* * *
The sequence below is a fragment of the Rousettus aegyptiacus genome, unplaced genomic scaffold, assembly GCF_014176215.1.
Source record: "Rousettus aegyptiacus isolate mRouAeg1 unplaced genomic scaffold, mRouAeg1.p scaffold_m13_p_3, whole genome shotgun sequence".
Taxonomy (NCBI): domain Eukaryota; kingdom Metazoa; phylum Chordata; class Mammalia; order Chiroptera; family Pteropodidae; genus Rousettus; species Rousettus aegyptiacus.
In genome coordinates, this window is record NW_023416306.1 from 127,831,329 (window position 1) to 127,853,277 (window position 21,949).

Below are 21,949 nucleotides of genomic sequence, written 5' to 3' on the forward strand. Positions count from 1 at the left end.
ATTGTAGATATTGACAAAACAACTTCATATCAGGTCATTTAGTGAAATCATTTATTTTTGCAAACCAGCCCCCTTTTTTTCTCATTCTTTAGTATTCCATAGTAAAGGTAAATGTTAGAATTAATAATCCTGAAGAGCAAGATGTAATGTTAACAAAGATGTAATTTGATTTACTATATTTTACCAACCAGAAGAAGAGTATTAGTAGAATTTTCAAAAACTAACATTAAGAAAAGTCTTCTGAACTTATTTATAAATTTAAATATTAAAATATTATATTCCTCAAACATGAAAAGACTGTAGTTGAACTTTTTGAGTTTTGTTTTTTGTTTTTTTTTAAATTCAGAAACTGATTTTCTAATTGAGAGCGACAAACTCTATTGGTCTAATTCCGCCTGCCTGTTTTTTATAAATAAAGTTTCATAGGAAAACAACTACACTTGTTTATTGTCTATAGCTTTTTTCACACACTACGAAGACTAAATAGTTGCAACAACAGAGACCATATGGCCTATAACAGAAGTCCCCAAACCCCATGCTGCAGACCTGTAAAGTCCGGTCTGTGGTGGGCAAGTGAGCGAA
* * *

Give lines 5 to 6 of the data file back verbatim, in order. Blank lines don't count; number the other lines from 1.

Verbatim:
Below are 21,949 nucleotides of genomic sequence, written 5' to 3' on the forward strand. Positions count from 1 at the left end.
ATTGTAGATATTGACAAAACAACTTCATATCAGGTCATTTAGTGAAATCATTTATTTTTGCAAACCAGCCCCCTTTTTTTCTCATTCTTTAGTATTCCATAGTAAAGGTAAATGTTAGAATTAATAATCCTGAAGAGCAAGATGTAATGTTAACAAAGATGTAATTTGATTTACTATATTTTACCAACCAGAAGAAGAGTATTAGTAGAATTTTCAAAAACTAACATTAAGAAAAGTCTTCTGAACTTATTTATAAATTTAAATATTAAAATATTATATTCCTCAAACATGAAAAGACTGTAGTTGAACTTTTTGAGTTTTGTTTTTTGTTTTTTTTTAAATTCAGAAACTGATTTTCTAATTGAGAGCGACAAACTCTATTGGTCTAATTCCGCCTGCCTGTTTTTTATAAATAAAGTTTCATAGGAAAACAACTACACTTGTTTATTGTCTATAGCTTTTTTCACACACTACGAAGACTAAATAGTTGCAACAACAGAGACCATATGGCCTATAACAGAAGTCCCCAAACCCCATGCTGCAGACCTGTAAAGTCCGGTCTGTGGTGGGCAAGTGAGCGAA